The tests will begin in January 2017 and are scheduled to be completed by the end of February. Testing will include hydraulic system controller tuning, umbilical plate mate and leak checks, primary and secondary disconnect testing at ambient temperatures, and fire suppression system functional checks. Also, a series of primary and secondary disconnect testing at liquid nitrogen and liquid hydrogen temperatures, minus 321 and minus 421 degrees Fahrenheit, respectively, will be performed.
The CSITU is a swing arm umbilical that will connect to the SLS core stage inter-tank. The umbilical’s main function is to vent gaseous hydrogen from the core stage. The arm also provides conditioned air, pressurized gases, and power and data connection to the core stage.
The CSITU will be located at about the 140-foot-level on the mobile launcher tower, between the Core Stage liquid hydrogen and liquid oxygen tanks, and will swing away before launch. The umbilical is one of several umbilicals that will be installed on the mobile launcher tower and attach to the SLS rocket and Orion spacecraft.
The Orion spacecraft is scheduled to launch in late 2018 atop the SLS rocket on a three-week mission that will take it thousands of miles beyond the moon and back during Exploration Mission 1.
While residents of Florida’s east coast listened to the wind and rain as Hurricane Matthew churned past on the morning of Friday, Oct. 7, Kennedy Space Center’s Damage Assessment and Recovery Team (DART) leaders were on the phone to discuss how the center was faring.
The eye of the powerful Category 3 storm passed just 20 to 25 miles east of Cape Canaveral Air Force Station, with Kennedy’s Launch Pad 39B near the western eyewall experiencing peaks gusts of 107 mile-per-hour winds.
The DART team’s job: to identify and triage any damage or other safety issues, with the goal of returning the center to normal operations.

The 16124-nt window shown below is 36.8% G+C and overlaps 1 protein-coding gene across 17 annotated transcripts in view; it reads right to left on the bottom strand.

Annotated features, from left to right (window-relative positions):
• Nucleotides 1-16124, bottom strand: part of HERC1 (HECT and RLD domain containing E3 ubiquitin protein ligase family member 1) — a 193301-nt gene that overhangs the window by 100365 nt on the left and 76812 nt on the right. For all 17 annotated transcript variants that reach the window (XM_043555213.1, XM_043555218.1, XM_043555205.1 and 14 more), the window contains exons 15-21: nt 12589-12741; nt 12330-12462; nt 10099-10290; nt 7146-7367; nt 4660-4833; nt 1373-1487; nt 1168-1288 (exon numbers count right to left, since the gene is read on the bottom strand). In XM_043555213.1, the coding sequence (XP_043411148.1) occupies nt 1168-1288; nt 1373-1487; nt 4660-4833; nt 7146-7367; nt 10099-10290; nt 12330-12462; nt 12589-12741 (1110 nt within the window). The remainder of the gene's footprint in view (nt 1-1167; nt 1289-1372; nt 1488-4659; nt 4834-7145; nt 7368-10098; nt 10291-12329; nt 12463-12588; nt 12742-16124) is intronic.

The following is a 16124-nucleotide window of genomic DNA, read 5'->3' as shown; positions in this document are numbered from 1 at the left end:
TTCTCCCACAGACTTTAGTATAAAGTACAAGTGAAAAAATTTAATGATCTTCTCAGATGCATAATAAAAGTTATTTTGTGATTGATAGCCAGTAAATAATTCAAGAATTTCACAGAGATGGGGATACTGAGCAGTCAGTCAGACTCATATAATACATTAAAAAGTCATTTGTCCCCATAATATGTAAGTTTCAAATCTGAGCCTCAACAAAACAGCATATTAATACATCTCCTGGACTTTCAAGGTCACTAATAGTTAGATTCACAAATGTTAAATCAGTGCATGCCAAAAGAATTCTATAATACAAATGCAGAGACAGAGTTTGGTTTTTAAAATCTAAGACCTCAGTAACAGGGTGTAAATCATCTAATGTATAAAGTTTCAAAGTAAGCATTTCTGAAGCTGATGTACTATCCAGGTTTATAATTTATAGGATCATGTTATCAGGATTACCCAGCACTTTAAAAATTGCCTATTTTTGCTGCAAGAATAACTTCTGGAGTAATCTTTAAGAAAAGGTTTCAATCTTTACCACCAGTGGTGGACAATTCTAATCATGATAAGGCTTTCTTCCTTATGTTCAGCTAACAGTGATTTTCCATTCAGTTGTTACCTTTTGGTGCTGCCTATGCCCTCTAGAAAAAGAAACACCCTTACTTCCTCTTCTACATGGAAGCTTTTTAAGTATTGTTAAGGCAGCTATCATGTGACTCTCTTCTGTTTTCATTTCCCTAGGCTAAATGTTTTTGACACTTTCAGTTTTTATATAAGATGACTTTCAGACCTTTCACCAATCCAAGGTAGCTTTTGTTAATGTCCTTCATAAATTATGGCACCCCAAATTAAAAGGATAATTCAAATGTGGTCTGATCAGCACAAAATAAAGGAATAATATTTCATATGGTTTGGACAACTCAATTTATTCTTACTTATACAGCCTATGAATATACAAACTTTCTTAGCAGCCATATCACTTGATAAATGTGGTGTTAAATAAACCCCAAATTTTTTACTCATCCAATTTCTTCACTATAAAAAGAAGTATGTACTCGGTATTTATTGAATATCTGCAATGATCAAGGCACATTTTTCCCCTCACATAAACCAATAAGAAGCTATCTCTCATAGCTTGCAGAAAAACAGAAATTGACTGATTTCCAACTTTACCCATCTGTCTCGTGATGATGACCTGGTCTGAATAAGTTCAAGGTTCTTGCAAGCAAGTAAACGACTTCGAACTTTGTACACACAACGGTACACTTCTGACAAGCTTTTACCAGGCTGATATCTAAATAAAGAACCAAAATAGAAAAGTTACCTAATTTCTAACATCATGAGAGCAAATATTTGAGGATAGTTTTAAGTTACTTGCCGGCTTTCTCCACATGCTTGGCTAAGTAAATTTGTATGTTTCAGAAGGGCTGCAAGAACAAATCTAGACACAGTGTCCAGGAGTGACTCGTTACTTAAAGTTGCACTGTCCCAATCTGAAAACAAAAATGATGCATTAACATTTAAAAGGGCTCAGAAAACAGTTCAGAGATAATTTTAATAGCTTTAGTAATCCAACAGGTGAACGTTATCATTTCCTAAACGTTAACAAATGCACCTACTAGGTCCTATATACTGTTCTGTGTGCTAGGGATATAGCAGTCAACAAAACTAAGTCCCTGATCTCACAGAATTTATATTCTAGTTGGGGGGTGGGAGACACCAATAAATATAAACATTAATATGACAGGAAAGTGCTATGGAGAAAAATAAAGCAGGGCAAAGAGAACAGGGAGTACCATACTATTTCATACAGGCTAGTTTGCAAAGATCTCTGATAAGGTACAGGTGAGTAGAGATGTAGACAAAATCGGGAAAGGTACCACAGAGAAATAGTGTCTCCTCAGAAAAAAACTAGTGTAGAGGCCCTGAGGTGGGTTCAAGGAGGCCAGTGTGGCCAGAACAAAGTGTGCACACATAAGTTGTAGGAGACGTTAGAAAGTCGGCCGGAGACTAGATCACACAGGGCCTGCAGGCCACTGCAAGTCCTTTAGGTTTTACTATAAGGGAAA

A new liquid hydrogen (LH2) liquid separator tank has arrived at NASA’s Kennedy Space Center in Florida. It will be used to support the agency’s Space Launch System rocket and all future launches from Launch Pad 39B.
The tank was lifted by crane, rotated, and then lowered on the transporter for the move to the pad.
The existing hydrogen vent system that terminates at a flare stack was designed for gaseous hydrogen. New requirements for Exploration Mission 1 and future launches include the need to address liquid hydrogen in the vent system. The new LH2 separator/storage tank will be added to the existing hydrogen vent system to assure gaseous hydrogen is delivered downstream to the flare stack.
At Pad B, the existing hydrogen vent line and supporting systems will be modified to accommodate the new LH2 liquid separator tank. The Ground Systems Development and Operations Program and the Engineering Directorate at Kennedy are performing the upgrades to Launch Pad 39B to support the agency’s premier multi-user spaceport.
The 60,000 gallon tank was built by INOXCVA, in Baytown, Texas, a subcontractor to Precision Mechanical Inc. in Cocoa, Florida. It is about 56 feet long, with a 14-foot diameter.